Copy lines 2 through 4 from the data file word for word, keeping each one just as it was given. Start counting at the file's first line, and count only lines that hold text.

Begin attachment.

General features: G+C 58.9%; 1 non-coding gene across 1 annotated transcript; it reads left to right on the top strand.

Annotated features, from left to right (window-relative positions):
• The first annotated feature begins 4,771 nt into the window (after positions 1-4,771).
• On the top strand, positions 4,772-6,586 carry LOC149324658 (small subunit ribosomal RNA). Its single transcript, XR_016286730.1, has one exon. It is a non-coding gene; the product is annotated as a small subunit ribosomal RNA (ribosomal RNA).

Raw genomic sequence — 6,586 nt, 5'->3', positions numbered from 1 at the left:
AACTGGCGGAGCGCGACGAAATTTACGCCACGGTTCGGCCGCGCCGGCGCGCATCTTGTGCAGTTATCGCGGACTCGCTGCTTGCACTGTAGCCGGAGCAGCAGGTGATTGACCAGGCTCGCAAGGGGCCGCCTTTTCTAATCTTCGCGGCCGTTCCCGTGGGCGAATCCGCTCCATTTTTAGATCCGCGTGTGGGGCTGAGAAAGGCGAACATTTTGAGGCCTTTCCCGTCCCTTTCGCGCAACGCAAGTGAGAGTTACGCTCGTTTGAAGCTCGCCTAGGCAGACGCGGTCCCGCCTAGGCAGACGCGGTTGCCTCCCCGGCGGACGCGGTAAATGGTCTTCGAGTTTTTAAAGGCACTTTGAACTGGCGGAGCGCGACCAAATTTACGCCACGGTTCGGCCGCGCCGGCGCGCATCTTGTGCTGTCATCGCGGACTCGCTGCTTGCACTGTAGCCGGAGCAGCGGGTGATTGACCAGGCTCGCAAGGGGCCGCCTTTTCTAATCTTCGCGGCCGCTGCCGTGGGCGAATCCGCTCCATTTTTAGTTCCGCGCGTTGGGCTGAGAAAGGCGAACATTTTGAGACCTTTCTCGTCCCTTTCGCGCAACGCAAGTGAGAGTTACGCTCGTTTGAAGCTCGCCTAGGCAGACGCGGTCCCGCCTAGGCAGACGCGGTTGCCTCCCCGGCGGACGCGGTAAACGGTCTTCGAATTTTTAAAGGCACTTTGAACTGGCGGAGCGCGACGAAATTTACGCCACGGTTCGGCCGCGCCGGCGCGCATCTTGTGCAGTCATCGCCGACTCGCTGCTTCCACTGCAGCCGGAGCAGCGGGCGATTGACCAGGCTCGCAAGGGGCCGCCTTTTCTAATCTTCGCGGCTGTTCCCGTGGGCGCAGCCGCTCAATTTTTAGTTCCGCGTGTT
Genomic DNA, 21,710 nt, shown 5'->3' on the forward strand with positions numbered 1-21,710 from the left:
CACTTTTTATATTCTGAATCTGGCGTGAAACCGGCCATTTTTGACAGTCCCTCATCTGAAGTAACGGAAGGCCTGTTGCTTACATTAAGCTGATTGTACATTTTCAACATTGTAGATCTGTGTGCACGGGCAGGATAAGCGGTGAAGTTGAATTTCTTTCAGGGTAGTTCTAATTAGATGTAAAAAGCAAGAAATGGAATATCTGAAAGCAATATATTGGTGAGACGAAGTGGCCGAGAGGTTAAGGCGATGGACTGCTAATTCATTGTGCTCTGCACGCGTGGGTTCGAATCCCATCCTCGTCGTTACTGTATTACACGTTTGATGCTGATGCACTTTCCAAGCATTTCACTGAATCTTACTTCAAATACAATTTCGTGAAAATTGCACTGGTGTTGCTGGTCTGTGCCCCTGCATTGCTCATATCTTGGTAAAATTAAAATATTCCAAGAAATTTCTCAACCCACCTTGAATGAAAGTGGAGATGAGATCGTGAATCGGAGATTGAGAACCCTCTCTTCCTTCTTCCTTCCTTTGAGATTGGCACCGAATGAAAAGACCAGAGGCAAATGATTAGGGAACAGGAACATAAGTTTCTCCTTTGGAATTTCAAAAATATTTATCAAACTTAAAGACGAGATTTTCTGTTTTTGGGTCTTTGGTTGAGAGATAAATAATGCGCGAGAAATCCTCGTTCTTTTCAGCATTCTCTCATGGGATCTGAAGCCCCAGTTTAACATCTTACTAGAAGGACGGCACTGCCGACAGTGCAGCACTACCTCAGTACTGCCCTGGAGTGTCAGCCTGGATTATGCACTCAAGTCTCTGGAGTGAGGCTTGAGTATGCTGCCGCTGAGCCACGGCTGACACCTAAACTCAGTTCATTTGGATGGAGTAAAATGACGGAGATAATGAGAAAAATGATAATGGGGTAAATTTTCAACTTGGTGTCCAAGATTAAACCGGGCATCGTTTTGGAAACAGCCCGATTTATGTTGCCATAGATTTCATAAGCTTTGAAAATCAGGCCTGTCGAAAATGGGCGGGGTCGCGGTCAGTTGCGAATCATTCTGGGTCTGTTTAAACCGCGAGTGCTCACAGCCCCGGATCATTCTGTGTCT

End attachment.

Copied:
Annotated features, from left to right (window-relative positions):
• The first annotated feature begins 4,771 nt into the window (after positions 1-4,771).
• On the top strand, positions 4,772-6,586 carry LOC149324658 (small subunit ribosomal RNA). Its single transcript, XR_016286730.1, has one exon. It is a non-coding gene; the product is annotated as a small subunit ribosomal RNA (ribosomal RNA).